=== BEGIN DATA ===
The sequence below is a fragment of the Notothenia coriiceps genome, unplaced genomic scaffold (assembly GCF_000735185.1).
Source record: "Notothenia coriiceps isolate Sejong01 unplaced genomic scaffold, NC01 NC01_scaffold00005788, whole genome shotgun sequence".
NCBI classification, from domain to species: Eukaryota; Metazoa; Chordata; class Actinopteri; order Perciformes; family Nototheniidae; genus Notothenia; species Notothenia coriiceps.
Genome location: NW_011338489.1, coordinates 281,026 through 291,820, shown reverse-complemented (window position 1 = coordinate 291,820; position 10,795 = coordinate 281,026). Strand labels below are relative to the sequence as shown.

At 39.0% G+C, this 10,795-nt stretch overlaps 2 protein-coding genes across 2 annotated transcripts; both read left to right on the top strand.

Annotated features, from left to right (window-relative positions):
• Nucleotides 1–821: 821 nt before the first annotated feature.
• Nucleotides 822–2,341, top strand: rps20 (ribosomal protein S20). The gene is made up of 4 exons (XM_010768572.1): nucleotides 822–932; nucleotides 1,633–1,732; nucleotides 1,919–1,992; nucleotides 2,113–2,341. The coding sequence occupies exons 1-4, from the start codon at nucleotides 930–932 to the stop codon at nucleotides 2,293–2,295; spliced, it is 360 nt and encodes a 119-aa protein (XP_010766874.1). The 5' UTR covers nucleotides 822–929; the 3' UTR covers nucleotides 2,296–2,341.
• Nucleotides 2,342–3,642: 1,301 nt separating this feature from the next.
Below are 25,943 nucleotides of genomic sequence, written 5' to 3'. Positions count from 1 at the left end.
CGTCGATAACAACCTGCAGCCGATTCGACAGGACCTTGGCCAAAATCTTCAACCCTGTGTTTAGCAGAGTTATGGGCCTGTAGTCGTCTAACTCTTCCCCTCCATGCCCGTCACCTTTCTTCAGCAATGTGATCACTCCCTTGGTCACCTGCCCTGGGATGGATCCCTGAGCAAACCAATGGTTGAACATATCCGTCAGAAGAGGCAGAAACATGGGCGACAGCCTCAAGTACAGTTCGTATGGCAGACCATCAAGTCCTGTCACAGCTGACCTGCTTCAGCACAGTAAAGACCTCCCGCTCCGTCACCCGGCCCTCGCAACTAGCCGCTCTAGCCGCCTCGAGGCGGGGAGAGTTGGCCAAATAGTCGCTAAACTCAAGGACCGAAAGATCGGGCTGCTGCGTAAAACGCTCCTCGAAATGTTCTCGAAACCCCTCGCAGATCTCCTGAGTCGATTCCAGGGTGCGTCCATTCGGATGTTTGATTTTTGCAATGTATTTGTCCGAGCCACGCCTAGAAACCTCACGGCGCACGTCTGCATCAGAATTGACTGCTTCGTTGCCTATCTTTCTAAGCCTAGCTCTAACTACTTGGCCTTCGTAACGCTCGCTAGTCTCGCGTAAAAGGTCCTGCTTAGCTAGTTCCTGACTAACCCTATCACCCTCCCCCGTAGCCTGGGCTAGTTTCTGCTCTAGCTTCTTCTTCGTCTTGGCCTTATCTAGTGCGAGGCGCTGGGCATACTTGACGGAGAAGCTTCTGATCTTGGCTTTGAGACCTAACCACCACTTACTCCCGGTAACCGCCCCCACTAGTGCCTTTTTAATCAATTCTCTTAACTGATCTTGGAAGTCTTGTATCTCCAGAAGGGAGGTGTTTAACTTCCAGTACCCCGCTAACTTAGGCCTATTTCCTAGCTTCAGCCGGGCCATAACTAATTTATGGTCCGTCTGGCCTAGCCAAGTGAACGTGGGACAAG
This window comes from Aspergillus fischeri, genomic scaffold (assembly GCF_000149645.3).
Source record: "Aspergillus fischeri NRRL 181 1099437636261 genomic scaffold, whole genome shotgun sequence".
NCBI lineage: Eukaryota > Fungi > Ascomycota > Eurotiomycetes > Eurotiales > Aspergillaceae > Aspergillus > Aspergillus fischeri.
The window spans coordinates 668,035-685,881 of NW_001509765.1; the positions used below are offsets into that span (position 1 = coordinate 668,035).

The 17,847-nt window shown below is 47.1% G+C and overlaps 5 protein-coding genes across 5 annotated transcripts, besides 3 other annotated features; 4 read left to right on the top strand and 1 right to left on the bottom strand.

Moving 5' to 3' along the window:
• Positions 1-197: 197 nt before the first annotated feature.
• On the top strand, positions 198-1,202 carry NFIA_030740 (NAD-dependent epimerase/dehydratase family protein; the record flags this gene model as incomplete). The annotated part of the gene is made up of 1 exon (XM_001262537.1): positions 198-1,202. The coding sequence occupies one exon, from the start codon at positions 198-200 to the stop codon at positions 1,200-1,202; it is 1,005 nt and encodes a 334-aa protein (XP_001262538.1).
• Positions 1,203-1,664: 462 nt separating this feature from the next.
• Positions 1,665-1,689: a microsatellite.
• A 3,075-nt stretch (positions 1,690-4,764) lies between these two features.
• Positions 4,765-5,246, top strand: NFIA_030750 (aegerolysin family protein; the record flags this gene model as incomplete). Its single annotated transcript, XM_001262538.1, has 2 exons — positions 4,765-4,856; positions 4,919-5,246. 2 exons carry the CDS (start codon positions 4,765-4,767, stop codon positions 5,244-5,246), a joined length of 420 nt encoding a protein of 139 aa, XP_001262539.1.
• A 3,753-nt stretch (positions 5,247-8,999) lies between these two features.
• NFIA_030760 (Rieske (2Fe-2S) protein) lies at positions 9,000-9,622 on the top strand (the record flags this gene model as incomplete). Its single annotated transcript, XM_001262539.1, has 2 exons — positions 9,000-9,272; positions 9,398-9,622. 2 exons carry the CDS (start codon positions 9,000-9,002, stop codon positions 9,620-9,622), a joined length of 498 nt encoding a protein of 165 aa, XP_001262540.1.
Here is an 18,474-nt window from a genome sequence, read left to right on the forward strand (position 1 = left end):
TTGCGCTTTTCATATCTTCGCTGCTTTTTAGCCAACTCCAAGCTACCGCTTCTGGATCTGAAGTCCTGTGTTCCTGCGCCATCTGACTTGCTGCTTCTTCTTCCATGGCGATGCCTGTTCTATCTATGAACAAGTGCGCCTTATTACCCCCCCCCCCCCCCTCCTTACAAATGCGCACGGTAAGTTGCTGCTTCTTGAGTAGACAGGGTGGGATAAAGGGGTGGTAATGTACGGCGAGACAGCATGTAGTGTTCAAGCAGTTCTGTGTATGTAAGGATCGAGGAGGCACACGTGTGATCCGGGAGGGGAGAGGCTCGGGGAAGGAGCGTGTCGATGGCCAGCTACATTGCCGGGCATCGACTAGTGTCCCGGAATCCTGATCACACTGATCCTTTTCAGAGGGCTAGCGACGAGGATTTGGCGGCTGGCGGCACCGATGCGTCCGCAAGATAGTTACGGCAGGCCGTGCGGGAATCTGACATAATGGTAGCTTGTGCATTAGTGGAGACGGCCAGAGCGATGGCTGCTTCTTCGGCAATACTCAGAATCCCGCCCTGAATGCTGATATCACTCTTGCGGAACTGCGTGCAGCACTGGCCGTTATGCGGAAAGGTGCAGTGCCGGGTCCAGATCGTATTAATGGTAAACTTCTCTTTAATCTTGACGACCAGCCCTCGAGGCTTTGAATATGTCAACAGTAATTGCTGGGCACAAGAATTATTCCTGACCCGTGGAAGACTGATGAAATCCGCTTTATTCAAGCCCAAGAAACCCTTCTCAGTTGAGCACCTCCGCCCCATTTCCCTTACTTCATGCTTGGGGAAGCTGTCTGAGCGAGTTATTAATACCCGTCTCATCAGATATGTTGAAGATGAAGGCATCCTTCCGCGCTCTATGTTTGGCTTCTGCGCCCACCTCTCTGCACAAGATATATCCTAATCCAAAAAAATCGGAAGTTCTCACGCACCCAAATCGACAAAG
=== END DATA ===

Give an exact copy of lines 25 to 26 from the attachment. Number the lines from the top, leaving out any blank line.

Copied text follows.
• NFIA_030760 (Rieske (2Fe-2S) protein) lies at positions 9,000-9,622 on the top strand (the record flags this gene model as incomplete). Its single annotated transcript, XM_001262539.1, has 2 exons — positions 9,000-9,272; positions 9,398-9,622. 2 exons carry the CDS (start codon positions 9,000-9,002, stop codon positions 9,620-9,622), a joined length of 498 nt encoding a protein of 165 aa, XP_001262540.1.
Here is an 18,474-nt window from a genome sequence, read left to right on the forward strand (position 1 = left end):